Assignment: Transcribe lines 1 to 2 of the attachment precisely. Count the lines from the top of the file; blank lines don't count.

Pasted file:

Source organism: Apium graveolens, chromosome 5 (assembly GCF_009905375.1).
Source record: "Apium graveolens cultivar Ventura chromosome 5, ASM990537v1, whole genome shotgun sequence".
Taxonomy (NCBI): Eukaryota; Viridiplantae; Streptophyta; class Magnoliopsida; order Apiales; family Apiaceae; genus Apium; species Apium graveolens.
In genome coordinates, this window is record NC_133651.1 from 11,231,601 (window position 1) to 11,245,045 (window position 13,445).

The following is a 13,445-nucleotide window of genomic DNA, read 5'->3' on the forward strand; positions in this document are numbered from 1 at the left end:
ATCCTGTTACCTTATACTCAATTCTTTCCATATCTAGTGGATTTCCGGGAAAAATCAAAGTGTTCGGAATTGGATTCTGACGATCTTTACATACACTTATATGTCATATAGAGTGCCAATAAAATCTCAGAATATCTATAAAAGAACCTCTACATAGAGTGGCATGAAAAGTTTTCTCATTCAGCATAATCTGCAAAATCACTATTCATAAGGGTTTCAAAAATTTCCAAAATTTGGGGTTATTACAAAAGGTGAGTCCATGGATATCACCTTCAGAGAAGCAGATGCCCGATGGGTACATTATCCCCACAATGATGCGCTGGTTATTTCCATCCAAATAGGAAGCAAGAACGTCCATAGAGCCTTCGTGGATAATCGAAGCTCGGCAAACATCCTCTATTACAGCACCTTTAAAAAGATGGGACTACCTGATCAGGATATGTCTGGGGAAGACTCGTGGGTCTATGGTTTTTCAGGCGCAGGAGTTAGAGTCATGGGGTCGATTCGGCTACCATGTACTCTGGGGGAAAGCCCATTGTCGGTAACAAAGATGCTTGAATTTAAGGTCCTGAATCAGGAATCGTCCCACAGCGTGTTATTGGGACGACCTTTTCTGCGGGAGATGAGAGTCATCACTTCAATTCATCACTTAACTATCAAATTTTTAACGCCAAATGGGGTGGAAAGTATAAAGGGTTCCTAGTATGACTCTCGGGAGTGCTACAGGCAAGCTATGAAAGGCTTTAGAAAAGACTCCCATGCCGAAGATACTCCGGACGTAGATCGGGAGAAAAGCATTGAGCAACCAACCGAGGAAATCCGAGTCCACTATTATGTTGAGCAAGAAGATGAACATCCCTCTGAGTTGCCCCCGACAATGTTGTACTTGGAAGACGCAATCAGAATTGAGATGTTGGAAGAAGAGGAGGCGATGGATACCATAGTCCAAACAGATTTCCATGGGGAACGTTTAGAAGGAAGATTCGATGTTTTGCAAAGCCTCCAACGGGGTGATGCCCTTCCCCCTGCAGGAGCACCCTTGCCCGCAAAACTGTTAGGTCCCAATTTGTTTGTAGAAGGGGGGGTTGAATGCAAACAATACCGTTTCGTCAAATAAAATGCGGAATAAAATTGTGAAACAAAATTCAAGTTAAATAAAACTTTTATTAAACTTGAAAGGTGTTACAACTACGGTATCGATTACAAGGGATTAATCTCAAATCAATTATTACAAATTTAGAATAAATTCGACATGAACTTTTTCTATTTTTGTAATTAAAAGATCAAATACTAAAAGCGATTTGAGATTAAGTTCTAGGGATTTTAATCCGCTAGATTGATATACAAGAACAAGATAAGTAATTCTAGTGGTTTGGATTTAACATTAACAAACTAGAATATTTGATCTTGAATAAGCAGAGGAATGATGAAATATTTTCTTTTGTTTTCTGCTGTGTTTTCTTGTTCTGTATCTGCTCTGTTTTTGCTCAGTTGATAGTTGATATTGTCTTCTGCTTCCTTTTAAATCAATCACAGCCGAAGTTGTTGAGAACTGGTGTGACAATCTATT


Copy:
Source organism: Apium graveolens, chromosome 5 (assembly GCF_009905375.1).
Source record: "Apium graveolens cultivar Ventura chromosome 5, ASM990537v1, whole genome shotgun sequence".